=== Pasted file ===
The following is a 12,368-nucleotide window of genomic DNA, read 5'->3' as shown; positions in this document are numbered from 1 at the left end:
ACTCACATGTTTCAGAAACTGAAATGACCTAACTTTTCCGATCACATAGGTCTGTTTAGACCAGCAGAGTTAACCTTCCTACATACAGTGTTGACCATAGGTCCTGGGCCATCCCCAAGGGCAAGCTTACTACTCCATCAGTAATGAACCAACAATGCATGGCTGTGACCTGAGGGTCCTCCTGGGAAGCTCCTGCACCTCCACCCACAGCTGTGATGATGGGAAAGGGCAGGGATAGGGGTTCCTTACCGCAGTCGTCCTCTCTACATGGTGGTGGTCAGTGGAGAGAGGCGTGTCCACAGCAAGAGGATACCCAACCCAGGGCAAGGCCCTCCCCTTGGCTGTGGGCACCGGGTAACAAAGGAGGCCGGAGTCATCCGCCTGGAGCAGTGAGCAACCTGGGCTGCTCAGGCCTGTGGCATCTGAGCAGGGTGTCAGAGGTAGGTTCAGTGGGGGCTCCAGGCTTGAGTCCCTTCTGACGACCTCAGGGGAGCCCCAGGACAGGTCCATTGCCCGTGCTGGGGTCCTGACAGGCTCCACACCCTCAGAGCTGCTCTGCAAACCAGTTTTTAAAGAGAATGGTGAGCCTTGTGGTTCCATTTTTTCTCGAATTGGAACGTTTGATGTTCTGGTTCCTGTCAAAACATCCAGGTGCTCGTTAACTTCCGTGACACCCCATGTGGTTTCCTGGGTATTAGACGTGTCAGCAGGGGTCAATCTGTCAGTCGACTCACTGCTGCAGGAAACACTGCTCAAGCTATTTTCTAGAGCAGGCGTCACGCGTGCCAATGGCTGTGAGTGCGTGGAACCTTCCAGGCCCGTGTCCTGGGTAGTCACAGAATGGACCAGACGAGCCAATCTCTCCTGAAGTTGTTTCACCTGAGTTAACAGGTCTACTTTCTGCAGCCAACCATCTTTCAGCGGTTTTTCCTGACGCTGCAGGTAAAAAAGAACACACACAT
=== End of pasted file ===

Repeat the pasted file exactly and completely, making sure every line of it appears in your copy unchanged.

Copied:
The following is a 12,368-nucleotide window of genomic DNA, read 5'->3' as shown; positions in this document are numbered from 1 at the left end:
ACTCACATGTTTCAGAAACTGAAATGACCTAACTTTTCCGATCACATAGGTCTGTTTAGACCAGCAGAGTTAACCTTCCTACATACAGTGTTGACCATAGGTCCTGGGCCATCCCCAAGGGCAAGCTTACTACTCCATCAGTAATGAACCAACAATGCATGGCTGTGACCTGAGGGTCCTCCTGGGAAGCTCCTGCACCTCCACCCACAGCTGTGATGATGGGAAAGGGCAGGGATAGGGGTTCCTTACCGCAGTCGTCCTCTCTACATGGTGGTGGTCAGTGGAGAGAGGCGTGTCCACAGCAAGAGGATACCCAACCCAGGGCAAGGCCCTCCCCTTGGCTGTGGGCACCGGGTAACAAAGGAGGCCGGAGTCATCCGCCTGGAGCAGTGAGCAACCTGGGCTGCTCAGGCCTGTGGCATCTGAGCAGGGTGTCAGAGGTAGGTTCAGTGGGGGCTCCAGGCTTGAGTCCCTTCTGACGACCTCAGGGGAGCCCCAGGACAGGTCCATTGCCCGTGCTGGGGTCCTGACAGGCTCCACACCCTCAGAGCTGCTCTGCAAACCAGTTTTTAAAGAGAATGGTGAGCCTTGTGGTTCCATTTTTTCTCGAATTGGAACGTTTGATGTTCTGGTTCCTGTCAAAACATCCAGGTGCTCGTTAACTTCCGTGACACCCCATGTGGTTTCCTGGGTATTAGACGTGTCAGCAGGGGTCAATCTGTCAGTCGACTCACTGCTGCAGGAAACACTGCTCAAGCTATTTTCTAGAGCAGGCGTCACGCGTGCCAATGGCTGTGAGTGCGTGGAACCTTCCAGGCCCGTGTCCTGGGTAGTCACAGAATGGACCAGACGAGCCAATCTCTCCTGAAGTTGTTTCACCTGAGTTAACAGGTCTACTTTCTGCAGCCAACCATCTTTCAGCGGTTTTTCCTGACGCTGCAGGTAAAAAAGAACACACACAT